The Tucson Musicians Museum is inducting a legendary Tucson DJ, a musician with an iconic last name and its first-ever metalhead into its hall of fame on Sunday, Sept. 25.
The six inductees’ names will be added to the 165 who have come before them since the Musicians Museum started its hall of fame inductions 15 years ago.
Proceeds from the ceremony on Sunday at Leo Rich Theater, 260 S. Church Ave., will benefit the museum and its youth mentorship program, said museum president and cofounder George Howard. Tickets to the event, which starts at 5 p.m. and will include live performances from several of the artists, are $25 at the door or in advance at tucsonmusiciansmuseum.org.
The Tucson Musicians Museum launched its Tucson Musicians Hall of Fame in 2007 to honor musicians who had been part of the local scene 25 years and longer. This year, the group is making an exception for inductee Peter D. “Petie” Ronstadt, son of the late Michael Ronstadt and nephew of Linda Ronstadt.
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“Normally it takes 25 years, but since he’s from the first family of music in Tucson, we kind of made an exception to the rule for him,” said Howard, noting that Ronstadt, who is in his late 30s, has been singing professionally since he was 12.
Here are the 2022 inductees:
Anthony ‘Nick’ Augustine
Anthony “Nick” Augustine was the original bassist for Rainer Ptacek’s legendary Rainer and Das Combo in the early 1980s. Augustine, who began playing guitar, bass and drums when he was 14, also spent time playing with Eddie Papa Gabriel and The Crescent City Connection, Magnum, The Bayou Band and Pure Ice, which opened for the Bar-kays. After serving in the Army, he played with Jackie Blue & the Cosmic Touch Revue, George Howard & the Allstars, Uncle Wiggly and other bands. These days, you will find him playing bass for Heather Hardy’s Dusty City Blues band.
John Hawk’s resume includes touring with The Roy Clayborne Show back in the early 1970s when Clayborne introduced Tucson to its first country variety show. Hawk, who played guitar and harmonica, also played in a band with John Chastain, Mike Montiel and Jean Nordin that had a regular gig at the old Buckskin country bar on North Oracle Road for four years. Hawk went solo in the early 2000s and judging by an overnight Facebook post Sept. 14 that read like song lyrics, he’s not putting his music career on the backburner anytime soon: “I can’t be done yet/Inside I’ve got words that will last forever/I still have a song to sing/a simple melody for all to hear/That will bring us all together.”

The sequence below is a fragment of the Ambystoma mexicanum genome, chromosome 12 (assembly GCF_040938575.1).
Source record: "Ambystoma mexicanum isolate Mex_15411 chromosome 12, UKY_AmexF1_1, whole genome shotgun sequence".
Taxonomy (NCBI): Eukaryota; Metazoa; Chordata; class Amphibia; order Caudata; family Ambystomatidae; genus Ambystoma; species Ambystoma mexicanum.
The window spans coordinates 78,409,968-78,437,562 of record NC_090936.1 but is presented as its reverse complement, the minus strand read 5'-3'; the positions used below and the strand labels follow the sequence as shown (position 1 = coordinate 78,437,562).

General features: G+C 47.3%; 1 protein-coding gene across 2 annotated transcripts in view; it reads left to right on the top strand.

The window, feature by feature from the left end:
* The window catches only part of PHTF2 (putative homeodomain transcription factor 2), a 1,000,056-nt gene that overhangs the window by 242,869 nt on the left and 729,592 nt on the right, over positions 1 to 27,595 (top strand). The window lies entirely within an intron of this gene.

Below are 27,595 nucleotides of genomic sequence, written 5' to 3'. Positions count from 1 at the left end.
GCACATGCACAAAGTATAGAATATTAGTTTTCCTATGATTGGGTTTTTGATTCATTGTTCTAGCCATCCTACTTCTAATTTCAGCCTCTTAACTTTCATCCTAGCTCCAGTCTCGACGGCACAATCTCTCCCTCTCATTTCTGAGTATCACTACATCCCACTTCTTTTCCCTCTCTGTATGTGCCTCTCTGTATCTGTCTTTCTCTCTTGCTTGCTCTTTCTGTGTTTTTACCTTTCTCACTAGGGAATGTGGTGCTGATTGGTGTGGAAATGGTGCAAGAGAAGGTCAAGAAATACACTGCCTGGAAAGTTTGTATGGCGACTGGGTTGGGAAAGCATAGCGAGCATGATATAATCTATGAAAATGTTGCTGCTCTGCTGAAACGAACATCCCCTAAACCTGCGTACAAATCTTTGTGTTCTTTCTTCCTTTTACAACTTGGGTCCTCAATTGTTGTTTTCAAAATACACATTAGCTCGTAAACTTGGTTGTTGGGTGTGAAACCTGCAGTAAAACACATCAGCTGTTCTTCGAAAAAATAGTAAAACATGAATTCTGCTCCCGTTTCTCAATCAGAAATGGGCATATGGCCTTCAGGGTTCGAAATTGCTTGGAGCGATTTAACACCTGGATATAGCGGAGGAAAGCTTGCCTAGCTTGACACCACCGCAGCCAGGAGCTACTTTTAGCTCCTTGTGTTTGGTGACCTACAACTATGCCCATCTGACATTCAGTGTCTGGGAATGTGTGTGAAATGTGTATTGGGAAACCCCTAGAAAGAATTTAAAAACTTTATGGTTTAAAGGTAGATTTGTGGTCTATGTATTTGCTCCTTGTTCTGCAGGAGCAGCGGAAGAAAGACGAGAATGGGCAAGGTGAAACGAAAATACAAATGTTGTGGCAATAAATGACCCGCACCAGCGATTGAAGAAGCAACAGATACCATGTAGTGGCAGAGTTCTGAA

Dave ‘Kidd Squidd’ Squires
Dave “Kidd Squidd” Squires’s journey from his hometown of Kankakee, Illinois, to Tucson, wound through San Francisco where the Beat and Hippy generations merged and included a deep dive into transcendental meditation that led him to the Maharishi University in Iowa before taking a three-month course in France to become a transcendental meditation instructor in New Mexico in 1978. He also moonlighted as a DJ in those days for parties, clubs and weddings before immersing himself in 1980 in New Wave, punk and the roots revival scene. Acting on the advice of his brother Mike, Squires moved to Tucson in the late 1980s and landed a job with KXCI community radio station and launched the Kidd Squidd “Rockroots” show. He hosted his final show on the radio in January. KXCI’s former executive director Cathy Rivers, who is now executive director of the Rialto Theatre, will present the award to Squires at the ceremony, Howard said.
Matt Pimple was just 11 years old when he started playing drums in 1980 and was still in his teens when he joined his first band, the thrash metal outfit Dover Trench. He’s gone on to play in a number of metal bands since including the 4 Pigs, Flying Donkey Punch, Single Finger Theory and Dredging the Lake. He is the first heavy metal musician to be inducted into the Tucson Musicians Hall of Fame.
Peter D. ‘Petie’ Ronstadt
Peter D. “Petie” Ronstadt is the son of and bandmate of the late Michael J. Ronstadt and nephew of Linda Ronstadt, which probably guaranteed he would end up pursuing a music career. He was 12 and well-versed in a number of instruments including violin, bass, banjo, guitar and tuba when he started publicly performing. He played with his father in Ronstadt Generations and still plays with his brothers in Ronstadt Brothers in addition to his solo efforts including his band P.D. Ronstadt & the Co. and his duo Liz & Pete with vocalist Liz Cerepanya.
Steven Shell strikes the same iconic big-hair, glam-rock pose that he did back in the ’80s when he started playing in Tucson. This is a guy who lives and breathes for the album rock of his youth and plays it for audiences who feel the same connection. For the past 22 years, Shell has fronted Shell Shock — apparently he had nothing to do with the naming — a band that covers all the great music of his youth and takes audiences along for a cruise through memory lane.
Contact reporter Cathalena E. Burch at email@example.com. On Twitter @Starburch